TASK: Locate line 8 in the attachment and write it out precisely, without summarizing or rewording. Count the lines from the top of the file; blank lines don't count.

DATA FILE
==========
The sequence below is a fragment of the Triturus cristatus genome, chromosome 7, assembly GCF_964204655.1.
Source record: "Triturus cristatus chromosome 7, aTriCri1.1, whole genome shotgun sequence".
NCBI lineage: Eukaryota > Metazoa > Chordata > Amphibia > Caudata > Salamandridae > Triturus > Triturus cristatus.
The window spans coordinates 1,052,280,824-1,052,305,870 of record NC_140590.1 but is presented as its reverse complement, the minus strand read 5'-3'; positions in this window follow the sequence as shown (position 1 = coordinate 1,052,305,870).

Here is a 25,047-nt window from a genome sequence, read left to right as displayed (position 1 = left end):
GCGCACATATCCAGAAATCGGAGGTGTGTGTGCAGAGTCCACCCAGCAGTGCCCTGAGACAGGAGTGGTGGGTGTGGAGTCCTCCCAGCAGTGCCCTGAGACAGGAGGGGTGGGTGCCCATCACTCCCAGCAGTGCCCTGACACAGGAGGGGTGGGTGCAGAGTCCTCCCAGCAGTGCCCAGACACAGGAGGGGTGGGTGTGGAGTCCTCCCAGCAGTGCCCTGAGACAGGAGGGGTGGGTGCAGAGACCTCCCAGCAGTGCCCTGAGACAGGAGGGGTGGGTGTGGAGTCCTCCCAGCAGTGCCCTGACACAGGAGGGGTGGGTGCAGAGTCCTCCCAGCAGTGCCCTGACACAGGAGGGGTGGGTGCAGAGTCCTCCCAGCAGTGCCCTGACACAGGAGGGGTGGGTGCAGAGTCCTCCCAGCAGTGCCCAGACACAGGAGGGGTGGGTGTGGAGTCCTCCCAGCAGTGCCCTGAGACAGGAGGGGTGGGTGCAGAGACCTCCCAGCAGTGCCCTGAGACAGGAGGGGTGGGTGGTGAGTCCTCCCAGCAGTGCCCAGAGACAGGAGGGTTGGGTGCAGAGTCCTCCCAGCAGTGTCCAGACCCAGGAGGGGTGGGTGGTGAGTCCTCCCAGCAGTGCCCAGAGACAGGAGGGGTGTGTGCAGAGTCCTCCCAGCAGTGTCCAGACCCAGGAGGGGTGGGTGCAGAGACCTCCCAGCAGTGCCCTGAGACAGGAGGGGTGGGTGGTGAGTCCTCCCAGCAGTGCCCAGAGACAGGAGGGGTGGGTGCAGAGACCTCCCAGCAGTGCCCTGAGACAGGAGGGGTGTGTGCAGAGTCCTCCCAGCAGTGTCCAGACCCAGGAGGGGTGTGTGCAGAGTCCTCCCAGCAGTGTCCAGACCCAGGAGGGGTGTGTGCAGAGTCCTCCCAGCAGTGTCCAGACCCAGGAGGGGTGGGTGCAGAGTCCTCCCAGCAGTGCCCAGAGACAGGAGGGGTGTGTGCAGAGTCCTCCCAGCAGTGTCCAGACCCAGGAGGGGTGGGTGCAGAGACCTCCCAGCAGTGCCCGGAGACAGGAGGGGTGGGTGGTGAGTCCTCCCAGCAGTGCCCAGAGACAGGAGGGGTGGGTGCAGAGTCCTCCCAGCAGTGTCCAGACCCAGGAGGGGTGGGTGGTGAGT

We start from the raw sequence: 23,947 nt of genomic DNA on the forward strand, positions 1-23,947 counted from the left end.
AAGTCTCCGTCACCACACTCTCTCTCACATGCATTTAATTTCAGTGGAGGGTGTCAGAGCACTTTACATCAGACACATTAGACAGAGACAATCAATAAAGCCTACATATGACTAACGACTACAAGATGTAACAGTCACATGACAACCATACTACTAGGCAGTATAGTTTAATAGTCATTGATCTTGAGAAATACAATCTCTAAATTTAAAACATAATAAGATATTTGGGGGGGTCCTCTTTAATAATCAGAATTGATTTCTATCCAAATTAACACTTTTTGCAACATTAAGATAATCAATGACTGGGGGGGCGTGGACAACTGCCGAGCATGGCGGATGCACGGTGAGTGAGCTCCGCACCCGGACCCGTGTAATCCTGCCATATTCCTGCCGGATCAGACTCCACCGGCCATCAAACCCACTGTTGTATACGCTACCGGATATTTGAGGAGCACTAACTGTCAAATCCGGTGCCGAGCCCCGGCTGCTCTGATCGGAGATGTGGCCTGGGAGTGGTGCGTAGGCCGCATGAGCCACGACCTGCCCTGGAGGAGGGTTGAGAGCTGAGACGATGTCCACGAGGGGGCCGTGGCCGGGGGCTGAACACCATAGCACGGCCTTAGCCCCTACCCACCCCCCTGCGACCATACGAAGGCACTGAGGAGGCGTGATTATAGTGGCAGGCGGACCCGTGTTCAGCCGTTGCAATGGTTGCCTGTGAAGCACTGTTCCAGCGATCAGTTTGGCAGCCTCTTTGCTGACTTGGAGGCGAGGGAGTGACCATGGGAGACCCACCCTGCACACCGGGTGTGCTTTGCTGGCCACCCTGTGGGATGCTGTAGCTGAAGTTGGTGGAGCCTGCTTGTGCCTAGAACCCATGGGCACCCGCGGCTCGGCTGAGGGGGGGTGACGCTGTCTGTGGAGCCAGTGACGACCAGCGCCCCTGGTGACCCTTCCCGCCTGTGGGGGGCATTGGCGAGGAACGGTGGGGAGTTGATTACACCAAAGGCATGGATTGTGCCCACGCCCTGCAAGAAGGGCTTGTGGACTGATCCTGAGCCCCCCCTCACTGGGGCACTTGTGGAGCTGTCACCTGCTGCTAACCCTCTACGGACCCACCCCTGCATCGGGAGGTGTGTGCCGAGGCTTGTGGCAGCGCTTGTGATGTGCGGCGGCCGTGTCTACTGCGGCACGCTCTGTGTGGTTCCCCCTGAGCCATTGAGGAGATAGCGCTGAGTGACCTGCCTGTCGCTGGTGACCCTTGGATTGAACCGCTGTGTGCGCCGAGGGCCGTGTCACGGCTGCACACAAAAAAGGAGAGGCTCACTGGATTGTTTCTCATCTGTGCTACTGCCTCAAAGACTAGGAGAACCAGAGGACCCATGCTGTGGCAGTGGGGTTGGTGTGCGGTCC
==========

AAGTCTCCGTCACCACACTCTCTCTCACATGCATTTAATTTCAGTGGAGGGTGTCAGAGCACTTTACATCAGACACATTAGACAGAGACAATCAATAAAGCCTACATATGACTAACGACTACAAGATGTAACAGTCACATGACAACCATACTACTAGGCAGTATAGTTTAATAGTCATTGATCTTGAGAAATACAATCTCTAAATTTAAAACATAATAAGATATTTGGGGGGGTCCTCTTTAATAATCAGAATTGATTTCTATCCAAATTAACACTTTTTGCAACATTAAGATAATCAATGACTGGGGGGGCGTGGACAACTGCCGAGCATGGCGGATGCACGGTGAGTGAGCTCCGCACCCGGACCCGTGTAATCCTGCCATATTCCTGCCGGATCAGACTCCACCGGCCATCAAACCCACTGTTGTATACGCTACCGGATATTTGAGGAGCACTAACTGTCAAATCCGGTGCCGAGCCCCGGCTGCTCTGATCGGAGATGTGGCCTGGGAGTGGTGCGTAGGCCGCATGAGCCACGACCTGCCCTGGAGGAGGGTTGAGAGCTGAGACGATGTCCACGAGGGGGCCGTGGCCGGGGGCTGAACACCATAGCACGGCCTTAGCCCCTACCCACCCCCCTGCGACCATACGAAGGCACTGAGGAGGCGTGATTATAGTGGCAGGCGGACCCGTGTTCAGCCGTTGCAATGGTTGCCTGTGAAGCACTGTTCCAGCGATCAGTTTGGCAGCCTCTTTGCTGACTTGGAGGCGAGGGAGTGACCATGGGAGACCCACCCTGCACACCGGGTGTGCTTTGCTGGCCACCCTGTGGGATGCTGTAGCTGAAGTTGGTGGAGCCTGCTTGTGCCTAGAACCCATGGGCACCCGCGGCTCGGCTGAGGGGGGGTGACGCTGTCTGTGGAGCCAGTGACGACCAGCGCCCCTGGTGACCCTTCCCGCCTGTGGGGGGCATTGGCGAGGAACGGTGGGGAGTTGATTACACCAAAGGCATGGATTGTGCCCACGCCCTGCAAGAAGGGCTTGTGGACTGATCCTGAGCCCCCCCTCACTGGGGCACTTGTGGAGCTGTCACCTGCTGCTAACCCTCTACGGACCCACCCCTGCATCGGGAGGTGTGTGCCGAGGCTTGTGGCAGCGCTTGTGATGTGCGGCGGCCGTGTCTACTGCGGCACGCTCTGTGTGGTTCCCCCTGAGCCATTGAGGAGATAGCGCTGAGTGACCTGCCTGTCGCTGGTGACCCTTGGATTGAACCGCTGTGTGCGCCGAGGGCCGTGTCACGGCTGCACACAAAAAAGGAGAGGCTCACTGGATTGTTTCTCATCTGTGCTACTGCCTCAAAGACTAGGAGAACCAGAGGACCCATGCTGTGGCAGTGGGGTTGGTGTGCGGTCC